This blog post was written by Erin Purgason, Owner of Highland Canine, LLC. Erin formed Highland Canine with her husband, Jason in 2005. This post tackles the demanding world of women in the working dog industry and how to find success as a female working dog professional.
Recently, there has been a notable transformation in a number of industry leaders. Rebranding, modernization, variations in public image and a sudden interest in corporate responsibility have all started bubbling to the surface of trending industry topics.
This evolution is reaching the police K9 industry, and a number of exciting changes are transpiring – one of which includes an increasing number of women defying gender stereotypes by entering the K9 force.
For years, this particular profession has been saturated almost entirely with male handlers, decoys and trainers. Although there have been plenty of women over the years who were interested in developing a career in this industry, it has been an intimidating and unfeasible option for most until now.
The women who used to simply watch from the sidelines are finally stepping out of their comfort zones for the purpose of pursuing their passion. This has resulted in more women than ever being involved in numerous facets of working dog training; from everything to protection to competition, to detection and full patrol duty, women are creating a positive impact on the police canine industry.
An important disclaimer
The following paragraphs do not include an impassioned rant about male police K9 trainers, a battle of the sexes or an argument generalizing the training techniques of men vs. women. Without the men who have led this industry through all that has been accomplished to this day, and the incredible teachers and mentors who have revolutionized the police K9 throughout the years, women would have not have the opportunity to help refine it further.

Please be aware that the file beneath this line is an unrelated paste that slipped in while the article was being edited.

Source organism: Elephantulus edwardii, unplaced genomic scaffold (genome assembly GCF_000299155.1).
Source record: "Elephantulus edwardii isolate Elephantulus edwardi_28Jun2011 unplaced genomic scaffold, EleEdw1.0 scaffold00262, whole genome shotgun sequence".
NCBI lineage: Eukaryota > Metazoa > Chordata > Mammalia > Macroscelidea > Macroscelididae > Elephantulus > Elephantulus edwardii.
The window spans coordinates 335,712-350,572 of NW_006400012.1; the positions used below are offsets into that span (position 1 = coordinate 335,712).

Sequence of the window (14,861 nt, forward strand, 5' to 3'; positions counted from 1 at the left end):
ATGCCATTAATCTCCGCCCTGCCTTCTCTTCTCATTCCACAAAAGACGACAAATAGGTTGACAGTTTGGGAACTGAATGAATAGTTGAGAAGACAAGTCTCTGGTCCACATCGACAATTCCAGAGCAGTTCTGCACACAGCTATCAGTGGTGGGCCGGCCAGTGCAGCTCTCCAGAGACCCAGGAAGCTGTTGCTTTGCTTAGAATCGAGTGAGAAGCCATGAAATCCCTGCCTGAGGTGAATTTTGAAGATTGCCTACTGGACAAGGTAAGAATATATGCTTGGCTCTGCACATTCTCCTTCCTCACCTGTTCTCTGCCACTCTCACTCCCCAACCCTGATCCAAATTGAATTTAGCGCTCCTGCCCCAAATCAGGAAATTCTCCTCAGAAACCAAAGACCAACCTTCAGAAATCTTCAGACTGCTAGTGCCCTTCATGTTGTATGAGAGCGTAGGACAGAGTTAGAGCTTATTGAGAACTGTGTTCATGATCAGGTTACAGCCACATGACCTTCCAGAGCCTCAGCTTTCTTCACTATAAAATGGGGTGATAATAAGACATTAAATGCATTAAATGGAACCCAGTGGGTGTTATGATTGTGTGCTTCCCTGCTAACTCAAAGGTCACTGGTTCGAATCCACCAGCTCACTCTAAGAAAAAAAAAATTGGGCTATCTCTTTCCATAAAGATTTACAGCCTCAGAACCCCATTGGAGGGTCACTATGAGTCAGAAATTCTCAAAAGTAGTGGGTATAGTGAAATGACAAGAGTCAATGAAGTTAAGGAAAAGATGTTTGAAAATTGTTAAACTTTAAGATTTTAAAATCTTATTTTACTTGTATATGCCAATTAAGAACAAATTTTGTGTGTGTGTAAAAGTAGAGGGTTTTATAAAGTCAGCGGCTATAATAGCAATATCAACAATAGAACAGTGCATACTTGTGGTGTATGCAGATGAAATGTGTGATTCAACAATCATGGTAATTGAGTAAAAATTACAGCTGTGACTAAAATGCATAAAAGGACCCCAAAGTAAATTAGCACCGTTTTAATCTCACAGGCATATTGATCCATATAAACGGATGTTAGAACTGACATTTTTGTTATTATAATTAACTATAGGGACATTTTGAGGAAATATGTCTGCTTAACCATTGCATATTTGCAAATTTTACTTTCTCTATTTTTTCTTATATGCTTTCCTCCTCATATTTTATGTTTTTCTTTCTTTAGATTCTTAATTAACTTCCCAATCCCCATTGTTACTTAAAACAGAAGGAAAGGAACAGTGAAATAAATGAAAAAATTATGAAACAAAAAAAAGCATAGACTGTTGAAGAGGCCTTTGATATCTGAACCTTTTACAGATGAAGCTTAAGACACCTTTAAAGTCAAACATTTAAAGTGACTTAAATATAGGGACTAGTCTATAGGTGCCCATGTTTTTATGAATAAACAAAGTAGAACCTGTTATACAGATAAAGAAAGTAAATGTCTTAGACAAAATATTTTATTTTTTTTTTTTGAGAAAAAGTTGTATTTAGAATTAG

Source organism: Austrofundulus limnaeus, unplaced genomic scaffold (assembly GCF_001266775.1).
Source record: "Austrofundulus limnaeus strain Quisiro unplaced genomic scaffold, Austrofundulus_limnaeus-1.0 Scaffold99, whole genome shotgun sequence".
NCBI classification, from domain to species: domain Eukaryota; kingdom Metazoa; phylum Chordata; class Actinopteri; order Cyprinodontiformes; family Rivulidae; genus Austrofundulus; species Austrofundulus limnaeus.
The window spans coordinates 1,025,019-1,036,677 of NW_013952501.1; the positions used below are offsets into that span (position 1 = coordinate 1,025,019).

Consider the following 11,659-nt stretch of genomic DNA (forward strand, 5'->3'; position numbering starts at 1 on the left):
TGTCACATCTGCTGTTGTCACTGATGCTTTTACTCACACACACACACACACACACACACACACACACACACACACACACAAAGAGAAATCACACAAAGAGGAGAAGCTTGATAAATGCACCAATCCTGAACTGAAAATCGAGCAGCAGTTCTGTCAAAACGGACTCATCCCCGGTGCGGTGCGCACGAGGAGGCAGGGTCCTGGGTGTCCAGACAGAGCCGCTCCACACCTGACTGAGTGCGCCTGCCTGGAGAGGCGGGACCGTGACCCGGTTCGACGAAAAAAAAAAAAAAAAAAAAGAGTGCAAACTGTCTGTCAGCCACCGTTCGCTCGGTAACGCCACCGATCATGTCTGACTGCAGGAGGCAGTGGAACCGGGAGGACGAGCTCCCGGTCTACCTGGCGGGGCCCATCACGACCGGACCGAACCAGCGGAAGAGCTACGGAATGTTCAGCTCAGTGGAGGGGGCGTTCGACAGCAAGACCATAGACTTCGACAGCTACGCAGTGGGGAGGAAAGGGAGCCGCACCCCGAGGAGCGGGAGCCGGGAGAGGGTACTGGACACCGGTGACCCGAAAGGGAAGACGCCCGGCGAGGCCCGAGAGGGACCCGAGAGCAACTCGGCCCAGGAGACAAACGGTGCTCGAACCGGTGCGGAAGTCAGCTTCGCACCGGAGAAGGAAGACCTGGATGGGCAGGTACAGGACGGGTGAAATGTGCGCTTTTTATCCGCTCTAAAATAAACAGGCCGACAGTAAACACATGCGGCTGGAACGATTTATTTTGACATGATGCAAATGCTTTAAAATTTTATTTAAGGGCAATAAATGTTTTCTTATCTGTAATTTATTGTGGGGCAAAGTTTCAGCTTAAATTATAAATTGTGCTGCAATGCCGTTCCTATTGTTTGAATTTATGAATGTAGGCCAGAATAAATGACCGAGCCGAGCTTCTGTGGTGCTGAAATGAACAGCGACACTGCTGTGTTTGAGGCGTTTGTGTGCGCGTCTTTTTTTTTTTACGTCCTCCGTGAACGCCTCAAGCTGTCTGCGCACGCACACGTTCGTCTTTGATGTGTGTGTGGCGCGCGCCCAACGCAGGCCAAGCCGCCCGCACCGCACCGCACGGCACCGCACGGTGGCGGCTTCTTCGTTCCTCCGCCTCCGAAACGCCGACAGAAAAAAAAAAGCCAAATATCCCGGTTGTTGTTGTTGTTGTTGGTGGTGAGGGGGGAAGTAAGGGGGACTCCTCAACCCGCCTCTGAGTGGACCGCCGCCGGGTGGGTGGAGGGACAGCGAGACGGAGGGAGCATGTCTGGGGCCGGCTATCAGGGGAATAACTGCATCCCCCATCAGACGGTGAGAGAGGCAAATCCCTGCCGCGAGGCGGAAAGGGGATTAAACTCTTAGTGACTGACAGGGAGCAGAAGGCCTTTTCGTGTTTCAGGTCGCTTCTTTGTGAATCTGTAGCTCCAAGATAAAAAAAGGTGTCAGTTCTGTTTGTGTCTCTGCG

This message is for the women who have watched police K9s in action, dreamed about getting involved but couldn’t find their in. Like starting in any industry, the key is to just do it. It may be a learning curve and you may feel embarrassed or discouraged at times, but eventually you will succeed and it will be worth it. Try not to let doubt get in your way, and remember that there are plenty of excellent male working dog mentors who understand the value of female handlers and will be happy to teach you how to thrive within the industry.
Although working with police K9s as a trainer, handler or decoy is now a very viable option for women, the nature of this profession requires that women work even harder than their male counterparts to succeed. In any male dominated profession, women will need to put in more effort to be respected. They will need to be in excellent physical condition in order to effectively handle strong, high energy working dogs. The law enforcement and/or military environments associated with working dogs can result in quite a culture shock for those who have never been exposed to them before.
There is a great deal of responsibility placed upon police/military K9 units to maintain a good public image, both through the media and in society – a factor requiring handlers to develop a strong bond with their fellow soldiers or brothers and sisters in blue. The ability to take a joke, as well as making them, is vital in this field; however, it is also important to develop discretion when a joke is taken too far, and there will likely be an instance where you will have to stand up for yourself.
I entered the law enforcement field at 22 years of age after graduating college with a Bachelor’s degree. When I started, my colleagues had no respect for me as a police officer. At the time, it was frustrating, but I later realized that they were right to feel the way that they did. I was a rookie with no appreciation for what this career truly meant.